To Self-Publish or To Traditionally Publish: THAT is the Question.

I’ve been thinking a lot about self-publishing lately. Dahlia Adler recently wrote a great blog post about different publishing paths, and how to choose yours. Hugh Howey wrote an article for Salon explaining why authors should choose to self-publish. On his blog, Chuck Wendig responded by asserting that both traditional publishing and self-publishing are viable options. Mike Stackpole, one of my favorite writers in the Star Wars Expanded Universe, is a great proponent of digital self-publishing. Thanks to Twitter, I’m also aware of a lot more people choosing the self-publishing path, and two of my Star Wars friends (Bryan Young and Janine Spendlove) are self-published authors. Even the Sword and Laser podcast is getting in on the action, with a short story anthology coming soon.

Despite all the great information out there on the web, I’m still torn on how I want to get my writing out into the world. I still have a few months until my latest WIP is ready to pitch, however I choose to do so. But in the meantime, I can’t stop thinking about what I want to do. I’ve queried one novel, and got valuable experience doing so. I’m currently pitching short stories to various publications. In this way, I’m looking for validation (not to mention a lot of much-needed help and guidance) from “the gatekeepers.” Part of me really wants to get an agent and sell a book to a traditional publisher. I keep thinking to myself, “You already have a full-time job. Do you really want another?”

Sometimes, I answer myself: “Yes!” I want to control my career. I want to be able to write a short novella and put it on Amazon and not have to worry about whether or not its marketable. I want to be able to choose my cover and decide on a marketing plan and release as many books as year as I want (within reason). I don’t want to rely on a publisher for all of this stuff.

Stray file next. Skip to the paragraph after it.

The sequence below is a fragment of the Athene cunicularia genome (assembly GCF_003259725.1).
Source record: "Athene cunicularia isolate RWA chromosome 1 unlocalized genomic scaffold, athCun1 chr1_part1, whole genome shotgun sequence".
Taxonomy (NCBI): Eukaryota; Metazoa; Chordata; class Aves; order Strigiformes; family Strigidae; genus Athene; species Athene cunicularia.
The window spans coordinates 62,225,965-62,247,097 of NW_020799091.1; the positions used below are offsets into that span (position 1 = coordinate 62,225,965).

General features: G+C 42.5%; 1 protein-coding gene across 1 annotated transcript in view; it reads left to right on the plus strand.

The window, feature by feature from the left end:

Yet, I sometimes do. It would be nice to have somebody hold my hand through the process. But I can do that with self-publishing, too.
I could be a hybrid author: publish traditionally and on my own. Some agencies, like Foreward Literary, are encouraging this. And that’s great! It really is! But it still doesn’t make my self-imposed “choice” any easier.
In the meantime, I’ll keep writing…
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2 thoughts on “To Self-Publish or To Traditionally Publish: THAT is the Question.

  1. Personally, I figure that you can always self-publish later, if you don’t like being traditionally published, but if you start out self-publishing and don’t have good results, it might make it harder to get a traditional publishing deal afterwards. Again, that depends on whether you’re interested in being traditionally published at all. I know I’ll probably go hybrid, while establishing a traditional publishing career first.

  2. Great post.

    Maybe go after traditional publishers and if you don’t like the contract they offer (I’m thinking positively) , self publish.

    I’ve self published and traditionally published. I’ve even been endorsed by Deepak Chopra. And let me tell you, you’ll be holding your own hand either way.

    Let me know if you have any questions.

    gabe
    “The Complete Bullshit-Free and Totally Tested Writing Guide: How To Make Publishers, Agents, Editors & Readers Fall In Love With Your Work” – 1.99 on Kindle

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